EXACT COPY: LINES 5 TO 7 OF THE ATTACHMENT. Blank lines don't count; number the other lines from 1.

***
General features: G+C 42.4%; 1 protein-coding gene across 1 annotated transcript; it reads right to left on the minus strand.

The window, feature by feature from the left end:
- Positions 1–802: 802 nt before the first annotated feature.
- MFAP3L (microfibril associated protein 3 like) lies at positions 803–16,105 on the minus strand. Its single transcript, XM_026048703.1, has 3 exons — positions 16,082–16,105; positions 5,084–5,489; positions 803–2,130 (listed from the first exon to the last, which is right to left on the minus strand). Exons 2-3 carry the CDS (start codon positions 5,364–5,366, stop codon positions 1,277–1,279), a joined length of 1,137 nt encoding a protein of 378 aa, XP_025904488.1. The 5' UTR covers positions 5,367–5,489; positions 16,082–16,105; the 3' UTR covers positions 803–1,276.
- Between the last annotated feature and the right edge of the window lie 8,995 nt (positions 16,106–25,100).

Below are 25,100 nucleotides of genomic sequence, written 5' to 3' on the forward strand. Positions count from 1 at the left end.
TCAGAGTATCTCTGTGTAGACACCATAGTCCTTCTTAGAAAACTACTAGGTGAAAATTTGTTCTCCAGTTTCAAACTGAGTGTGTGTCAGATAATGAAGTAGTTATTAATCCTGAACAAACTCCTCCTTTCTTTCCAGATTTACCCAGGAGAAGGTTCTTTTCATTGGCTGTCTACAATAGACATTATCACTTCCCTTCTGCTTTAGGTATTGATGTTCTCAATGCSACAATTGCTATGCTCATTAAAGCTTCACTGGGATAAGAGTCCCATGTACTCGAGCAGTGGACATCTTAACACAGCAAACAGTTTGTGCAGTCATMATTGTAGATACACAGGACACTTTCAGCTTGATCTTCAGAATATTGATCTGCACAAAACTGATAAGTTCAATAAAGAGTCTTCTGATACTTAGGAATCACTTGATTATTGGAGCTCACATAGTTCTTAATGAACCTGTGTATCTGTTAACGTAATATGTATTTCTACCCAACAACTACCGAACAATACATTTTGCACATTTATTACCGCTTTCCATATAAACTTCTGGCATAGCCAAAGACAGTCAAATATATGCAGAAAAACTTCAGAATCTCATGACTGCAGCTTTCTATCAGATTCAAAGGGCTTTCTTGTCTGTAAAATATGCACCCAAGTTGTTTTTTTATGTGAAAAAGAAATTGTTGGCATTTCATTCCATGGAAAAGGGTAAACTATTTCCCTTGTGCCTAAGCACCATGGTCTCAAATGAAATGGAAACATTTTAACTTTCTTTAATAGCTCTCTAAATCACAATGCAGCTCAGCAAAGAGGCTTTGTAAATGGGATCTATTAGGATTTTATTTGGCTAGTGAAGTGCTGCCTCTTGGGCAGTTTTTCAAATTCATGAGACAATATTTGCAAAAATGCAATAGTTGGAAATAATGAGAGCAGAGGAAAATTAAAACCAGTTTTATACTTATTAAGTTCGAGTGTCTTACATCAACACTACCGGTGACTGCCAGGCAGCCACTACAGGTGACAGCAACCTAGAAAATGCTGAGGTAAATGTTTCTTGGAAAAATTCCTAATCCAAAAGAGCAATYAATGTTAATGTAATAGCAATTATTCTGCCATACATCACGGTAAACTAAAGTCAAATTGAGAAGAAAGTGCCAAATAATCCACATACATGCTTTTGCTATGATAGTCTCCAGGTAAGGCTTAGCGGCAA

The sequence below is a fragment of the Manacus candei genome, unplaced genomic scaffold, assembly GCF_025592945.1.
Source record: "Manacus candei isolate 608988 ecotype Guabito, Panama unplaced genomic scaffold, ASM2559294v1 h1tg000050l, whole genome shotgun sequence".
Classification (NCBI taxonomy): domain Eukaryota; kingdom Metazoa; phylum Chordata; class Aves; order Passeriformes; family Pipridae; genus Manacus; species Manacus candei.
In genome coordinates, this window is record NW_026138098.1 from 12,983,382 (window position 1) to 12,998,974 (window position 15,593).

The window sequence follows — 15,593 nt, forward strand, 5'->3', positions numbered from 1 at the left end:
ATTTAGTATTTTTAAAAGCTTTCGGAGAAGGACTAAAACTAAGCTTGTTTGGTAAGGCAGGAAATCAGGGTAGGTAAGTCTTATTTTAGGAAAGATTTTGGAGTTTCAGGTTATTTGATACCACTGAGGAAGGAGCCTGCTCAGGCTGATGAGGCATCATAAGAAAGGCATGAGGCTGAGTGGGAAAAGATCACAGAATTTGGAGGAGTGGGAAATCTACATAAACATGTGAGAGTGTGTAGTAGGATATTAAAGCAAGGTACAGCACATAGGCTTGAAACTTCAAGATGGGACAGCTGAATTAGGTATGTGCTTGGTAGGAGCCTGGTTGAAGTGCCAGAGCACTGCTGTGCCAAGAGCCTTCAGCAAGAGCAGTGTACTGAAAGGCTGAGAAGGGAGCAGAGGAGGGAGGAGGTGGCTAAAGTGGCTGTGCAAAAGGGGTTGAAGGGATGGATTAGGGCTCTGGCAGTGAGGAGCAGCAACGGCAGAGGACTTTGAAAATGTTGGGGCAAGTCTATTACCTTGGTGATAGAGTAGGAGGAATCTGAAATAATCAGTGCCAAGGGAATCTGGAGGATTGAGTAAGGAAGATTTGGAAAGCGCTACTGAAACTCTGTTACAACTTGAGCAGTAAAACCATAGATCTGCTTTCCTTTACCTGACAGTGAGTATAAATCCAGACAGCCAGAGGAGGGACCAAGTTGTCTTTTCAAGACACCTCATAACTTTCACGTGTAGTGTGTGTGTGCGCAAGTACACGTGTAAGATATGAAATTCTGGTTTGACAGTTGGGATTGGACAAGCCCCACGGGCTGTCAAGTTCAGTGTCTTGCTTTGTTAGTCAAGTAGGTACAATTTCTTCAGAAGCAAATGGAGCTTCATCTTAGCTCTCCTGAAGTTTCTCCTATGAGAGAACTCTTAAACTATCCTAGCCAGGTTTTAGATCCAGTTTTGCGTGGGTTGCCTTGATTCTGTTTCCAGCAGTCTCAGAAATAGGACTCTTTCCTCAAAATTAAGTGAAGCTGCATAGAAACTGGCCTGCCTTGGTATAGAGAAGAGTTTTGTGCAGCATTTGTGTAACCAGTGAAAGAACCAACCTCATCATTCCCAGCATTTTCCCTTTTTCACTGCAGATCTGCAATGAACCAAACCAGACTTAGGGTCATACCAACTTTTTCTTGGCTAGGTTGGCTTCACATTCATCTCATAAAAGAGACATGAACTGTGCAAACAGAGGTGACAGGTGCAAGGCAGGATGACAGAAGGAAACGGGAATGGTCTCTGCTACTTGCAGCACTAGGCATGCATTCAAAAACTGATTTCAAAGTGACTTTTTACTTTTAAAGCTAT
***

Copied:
- Between the last annotated feature and the right edge of the window lie 8,995 nt (positions 16,106–25,100).

Below are 25,100 nucleotides of genomic sequence, written 5' to 3' on the forward strand. Positions count from 1 at the left end.
TCAGAGTATCTCTGTGTAGACACCATAGTCCTTCTTAGAAAACTACTAGGTGAAAATTTGTTCTCCAGTTTCAAACTGAGTGTGTGTCAGATAATGAAGTAGTTATTAATCCTGAACAAACTCCTCCTTTCTTTCCAGATTTACCCAGGAGAAGGTTCTTTTCATTGGCTGTCTACAATAGACATTATCACTTCCCTTCTGCTTTAGGTATTGATGTTCTCAATGCSACAATTGCTATGCTCATTAAAGCTTCACTGGGATAAGAGTCCCATGTACTCGAGCAGTGGACATCTTAACACAGCAAACAGTTTGTGCAGTCATMATTGTAGATACACAGGACACTTTCAGCTTGATCTTCAGAATATTGATCTGCACAAAACTGATAAGTTCAATAAAGAGTCTTCTGATACTTAGGAATCACTTGATTATTGGAGCTCACATAGTTCTTAATGAACCTGTGTATCTGTTAACGTAATATGTATTTCTACCCAACAACTACCGAACAATACATTTTGCACATTTATTACCGCTTTCCATATAAACTTCTGGCATAGCCAAAGACAGTCAAATATATGCAGAAAAACTTCAGAATCTCATGACTGCAGCTTTCTATCAGATTCAAAGGGCTTTCTTGTCTGTAAAATATGCACCCAAGTTGTTTTTTTATGTGAAAAAGAAATTGTTGGCATTTCATTCCATGGAAAAGGGTAAACTATTTCCCTTGTGCCTAAGCACCATGGTCTCAAATGAAATGGAAACATTTTAACTTTCTTTAATAGCTCTCTAAATCACAATGCAGCTCAGCAAAGAGGCTTTGTAAATGGGATCTATTAGGATTTTATTTGGCTAGTGAAGTGCTGCCTCTTGGGCAGTTTTTCAAATTCATGAGACAATATTTGCAAAAATGCAATAGTTGGAAATAATGAGAGCAGAGGAAAATTAAAACCAGTTTTATACTTATTAAGTTCGAGTGTCTTACATCAACACTACCGGTGACTGCCAGGCAGCCACTACAGGTGACAGCAACCTAGAAAATGCTGAGGTAAATGTTTCTTGGAAAAATTCCTAATCCAAAAGAGCAATYAATGTTAATGTAATAGCAATTATTCTGCCATACATCACGGTAAACTAAAGTCAAATTGAGAAGAAAGTGCCAAATAATCCACATACATGCTTTTGCTATGATAGTCTCCAGGTAAGGCTTAGCGGCAA